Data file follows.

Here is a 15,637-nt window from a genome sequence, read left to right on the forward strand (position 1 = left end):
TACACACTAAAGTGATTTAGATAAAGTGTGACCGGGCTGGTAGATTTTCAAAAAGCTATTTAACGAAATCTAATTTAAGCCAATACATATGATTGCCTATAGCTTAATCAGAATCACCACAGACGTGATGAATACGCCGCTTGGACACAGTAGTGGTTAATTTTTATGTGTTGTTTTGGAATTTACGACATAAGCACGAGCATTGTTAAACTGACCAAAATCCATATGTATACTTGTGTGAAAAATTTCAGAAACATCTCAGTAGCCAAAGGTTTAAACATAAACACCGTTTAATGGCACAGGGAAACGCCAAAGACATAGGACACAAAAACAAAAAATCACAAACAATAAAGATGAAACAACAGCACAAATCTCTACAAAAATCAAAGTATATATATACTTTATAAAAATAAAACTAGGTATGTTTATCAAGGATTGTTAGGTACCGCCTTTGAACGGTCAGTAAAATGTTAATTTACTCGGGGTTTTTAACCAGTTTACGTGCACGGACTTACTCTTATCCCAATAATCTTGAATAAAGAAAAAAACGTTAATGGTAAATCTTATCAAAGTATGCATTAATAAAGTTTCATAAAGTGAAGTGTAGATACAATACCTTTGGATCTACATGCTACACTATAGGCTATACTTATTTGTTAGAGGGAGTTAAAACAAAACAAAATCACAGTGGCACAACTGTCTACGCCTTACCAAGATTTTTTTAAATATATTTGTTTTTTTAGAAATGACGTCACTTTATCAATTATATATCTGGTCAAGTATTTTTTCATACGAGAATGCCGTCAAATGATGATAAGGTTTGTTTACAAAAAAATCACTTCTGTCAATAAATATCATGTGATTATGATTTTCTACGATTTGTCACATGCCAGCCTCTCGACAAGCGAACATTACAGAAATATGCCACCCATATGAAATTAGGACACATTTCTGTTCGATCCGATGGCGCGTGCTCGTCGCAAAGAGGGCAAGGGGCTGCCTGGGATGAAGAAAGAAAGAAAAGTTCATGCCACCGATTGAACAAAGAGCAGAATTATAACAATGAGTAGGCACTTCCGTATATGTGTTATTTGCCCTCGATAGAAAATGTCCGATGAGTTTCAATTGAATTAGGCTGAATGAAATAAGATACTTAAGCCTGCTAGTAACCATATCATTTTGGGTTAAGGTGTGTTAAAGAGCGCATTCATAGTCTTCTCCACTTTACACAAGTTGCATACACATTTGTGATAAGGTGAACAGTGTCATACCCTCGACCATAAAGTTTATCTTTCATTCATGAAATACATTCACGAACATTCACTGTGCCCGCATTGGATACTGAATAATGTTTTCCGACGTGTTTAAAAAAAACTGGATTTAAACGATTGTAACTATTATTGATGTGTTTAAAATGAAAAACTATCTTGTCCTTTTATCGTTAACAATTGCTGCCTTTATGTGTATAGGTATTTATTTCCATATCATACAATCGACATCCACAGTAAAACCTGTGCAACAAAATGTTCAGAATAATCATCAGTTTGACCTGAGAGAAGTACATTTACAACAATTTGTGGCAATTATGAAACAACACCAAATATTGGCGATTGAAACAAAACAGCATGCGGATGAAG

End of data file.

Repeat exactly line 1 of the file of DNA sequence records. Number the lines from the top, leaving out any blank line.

Here is a 15,637-nt window from a genome sequence, read left to right on the forward strand (position 1 = left end):